This is how to assign the 4 cores to Pianoteq on startup (2,3,4,5 are the 4x high-performance cores).
When Ubuntu-MATE was doing the core load-balancing, it did a poor job. Ubuntu-MATE mostly overloaded the first 2x low-performance cores and under-utilized the 4x high-performance cores (grrrr ...). Eventually it would re-distribute the load to the other cores, but for live music, it was too slow. By the time it figured out there was an "intense musical event" happening, it was too late, the moment had passed. Performance in Pianoteq was sub-par, the program was always gasping for air.taskset -c 2,3,4,5 'Pianoteq 7 STAGE'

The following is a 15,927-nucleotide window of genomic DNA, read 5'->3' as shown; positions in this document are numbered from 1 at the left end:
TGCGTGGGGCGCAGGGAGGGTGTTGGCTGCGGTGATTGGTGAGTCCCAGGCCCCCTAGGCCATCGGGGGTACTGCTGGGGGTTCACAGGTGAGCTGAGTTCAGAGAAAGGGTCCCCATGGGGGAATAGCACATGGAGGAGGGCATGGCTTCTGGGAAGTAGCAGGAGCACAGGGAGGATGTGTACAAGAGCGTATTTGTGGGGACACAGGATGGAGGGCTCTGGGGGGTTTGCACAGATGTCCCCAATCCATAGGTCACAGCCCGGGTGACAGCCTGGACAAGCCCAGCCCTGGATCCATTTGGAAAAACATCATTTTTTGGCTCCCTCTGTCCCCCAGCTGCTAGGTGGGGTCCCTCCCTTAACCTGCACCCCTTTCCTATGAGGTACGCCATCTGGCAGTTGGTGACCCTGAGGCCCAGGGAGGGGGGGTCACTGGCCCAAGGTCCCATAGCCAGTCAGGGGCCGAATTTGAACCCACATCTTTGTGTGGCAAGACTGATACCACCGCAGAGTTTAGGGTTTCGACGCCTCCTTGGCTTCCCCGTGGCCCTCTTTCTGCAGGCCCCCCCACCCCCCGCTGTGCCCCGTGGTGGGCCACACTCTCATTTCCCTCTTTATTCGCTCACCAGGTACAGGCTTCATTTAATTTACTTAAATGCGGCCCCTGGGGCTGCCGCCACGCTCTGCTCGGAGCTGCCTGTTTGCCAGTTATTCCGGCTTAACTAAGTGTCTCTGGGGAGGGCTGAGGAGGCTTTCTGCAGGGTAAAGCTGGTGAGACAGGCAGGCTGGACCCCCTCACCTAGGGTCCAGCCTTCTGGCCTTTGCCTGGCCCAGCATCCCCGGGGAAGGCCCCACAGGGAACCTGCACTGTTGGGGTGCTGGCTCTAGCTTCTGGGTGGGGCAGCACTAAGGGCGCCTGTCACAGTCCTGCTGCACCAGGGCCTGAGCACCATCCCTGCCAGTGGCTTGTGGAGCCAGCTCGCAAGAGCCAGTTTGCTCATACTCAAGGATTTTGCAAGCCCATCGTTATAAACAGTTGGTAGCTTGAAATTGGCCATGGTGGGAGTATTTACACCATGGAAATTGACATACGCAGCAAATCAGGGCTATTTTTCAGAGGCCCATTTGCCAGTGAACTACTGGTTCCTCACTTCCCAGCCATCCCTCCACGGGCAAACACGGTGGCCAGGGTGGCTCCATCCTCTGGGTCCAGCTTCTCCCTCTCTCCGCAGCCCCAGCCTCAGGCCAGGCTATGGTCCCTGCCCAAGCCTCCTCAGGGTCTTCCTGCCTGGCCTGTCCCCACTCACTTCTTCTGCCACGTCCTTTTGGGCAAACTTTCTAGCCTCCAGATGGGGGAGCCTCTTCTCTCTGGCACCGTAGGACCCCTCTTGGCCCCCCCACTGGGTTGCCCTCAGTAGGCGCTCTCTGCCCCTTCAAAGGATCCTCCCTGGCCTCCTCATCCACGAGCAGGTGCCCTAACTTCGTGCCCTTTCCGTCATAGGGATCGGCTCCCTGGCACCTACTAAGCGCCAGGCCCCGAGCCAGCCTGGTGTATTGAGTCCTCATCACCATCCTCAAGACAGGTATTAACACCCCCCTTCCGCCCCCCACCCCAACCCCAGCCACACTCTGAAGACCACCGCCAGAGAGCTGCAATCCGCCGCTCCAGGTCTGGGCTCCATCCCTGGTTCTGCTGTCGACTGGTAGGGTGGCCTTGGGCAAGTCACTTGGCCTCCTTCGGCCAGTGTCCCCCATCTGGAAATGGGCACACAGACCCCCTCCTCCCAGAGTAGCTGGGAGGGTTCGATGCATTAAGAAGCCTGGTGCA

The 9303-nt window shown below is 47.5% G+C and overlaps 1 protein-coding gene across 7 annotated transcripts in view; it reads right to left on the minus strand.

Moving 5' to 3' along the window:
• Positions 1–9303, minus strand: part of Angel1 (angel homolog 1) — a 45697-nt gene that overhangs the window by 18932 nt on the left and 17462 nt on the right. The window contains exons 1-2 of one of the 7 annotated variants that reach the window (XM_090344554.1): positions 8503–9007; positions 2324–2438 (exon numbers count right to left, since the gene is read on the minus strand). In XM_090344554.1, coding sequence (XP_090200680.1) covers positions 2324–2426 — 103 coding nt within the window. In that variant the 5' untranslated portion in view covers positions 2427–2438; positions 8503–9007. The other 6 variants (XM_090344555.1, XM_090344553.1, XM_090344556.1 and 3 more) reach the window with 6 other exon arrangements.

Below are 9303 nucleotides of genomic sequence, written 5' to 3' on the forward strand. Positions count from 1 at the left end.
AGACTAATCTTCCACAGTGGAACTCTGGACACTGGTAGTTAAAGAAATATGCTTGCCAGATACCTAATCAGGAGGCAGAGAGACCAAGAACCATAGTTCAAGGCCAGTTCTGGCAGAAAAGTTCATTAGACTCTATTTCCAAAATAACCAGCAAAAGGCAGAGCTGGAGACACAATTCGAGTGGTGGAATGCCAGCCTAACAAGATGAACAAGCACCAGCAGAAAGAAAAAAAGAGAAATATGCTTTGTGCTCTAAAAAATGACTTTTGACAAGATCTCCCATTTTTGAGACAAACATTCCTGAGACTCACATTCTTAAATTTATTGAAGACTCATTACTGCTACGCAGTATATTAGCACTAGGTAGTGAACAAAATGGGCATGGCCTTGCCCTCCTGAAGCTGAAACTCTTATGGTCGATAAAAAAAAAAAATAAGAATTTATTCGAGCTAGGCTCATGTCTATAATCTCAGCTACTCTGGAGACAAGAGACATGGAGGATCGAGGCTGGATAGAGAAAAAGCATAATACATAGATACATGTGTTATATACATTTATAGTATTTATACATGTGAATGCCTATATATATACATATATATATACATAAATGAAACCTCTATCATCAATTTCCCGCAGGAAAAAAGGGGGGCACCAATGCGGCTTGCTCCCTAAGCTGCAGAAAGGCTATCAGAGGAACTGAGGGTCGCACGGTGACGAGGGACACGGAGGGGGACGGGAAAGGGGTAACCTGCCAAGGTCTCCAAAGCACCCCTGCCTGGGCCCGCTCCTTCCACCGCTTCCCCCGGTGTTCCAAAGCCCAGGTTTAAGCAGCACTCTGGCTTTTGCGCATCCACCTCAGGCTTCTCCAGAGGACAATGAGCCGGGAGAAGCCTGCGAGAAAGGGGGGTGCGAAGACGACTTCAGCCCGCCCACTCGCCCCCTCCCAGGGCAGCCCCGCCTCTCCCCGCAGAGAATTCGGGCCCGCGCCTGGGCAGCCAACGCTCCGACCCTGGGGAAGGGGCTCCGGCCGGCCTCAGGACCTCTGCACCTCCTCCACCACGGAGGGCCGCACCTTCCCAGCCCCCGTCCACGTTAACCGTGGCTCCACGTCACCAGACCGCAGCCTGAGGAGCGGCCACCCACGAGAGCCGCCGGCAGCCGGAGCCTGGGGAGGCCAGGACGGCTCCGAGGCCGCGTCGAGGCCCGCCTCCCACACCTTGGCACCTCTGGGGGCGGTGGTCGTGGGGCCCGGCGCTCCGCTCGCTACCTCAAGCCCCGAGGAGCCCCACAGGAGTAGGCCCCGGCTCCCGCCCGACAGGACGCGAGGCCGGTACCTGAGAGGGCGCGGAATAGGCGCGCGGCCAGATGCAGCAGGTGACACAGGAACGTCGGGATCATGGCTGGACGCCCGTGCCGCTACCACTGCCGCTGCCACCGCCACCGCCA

After the 4x cores are assigned to Pianoteq, it gets super-charged, performance sky rockets. There are still polyphony limits with the Odroid N2+/Amlogic chip, but for everyday playing and performance Pianoteq runs better on the Odroid N2+ than my 2013 MacBook Air (i5-5250U).
Here's the normal core load-balance with Pianoteq and Ubuntu-MATE's default load-balancing. Notice the 1st low-performance core is overloaded.
Here's the core load-balance with Pianoteq assigned to the 4x high-performance cores (CPU3,4,5,6). Notice the high-performance cores have a nicely distributed load. Also notice the first 2x low-performance cores are free to attend to OS requests.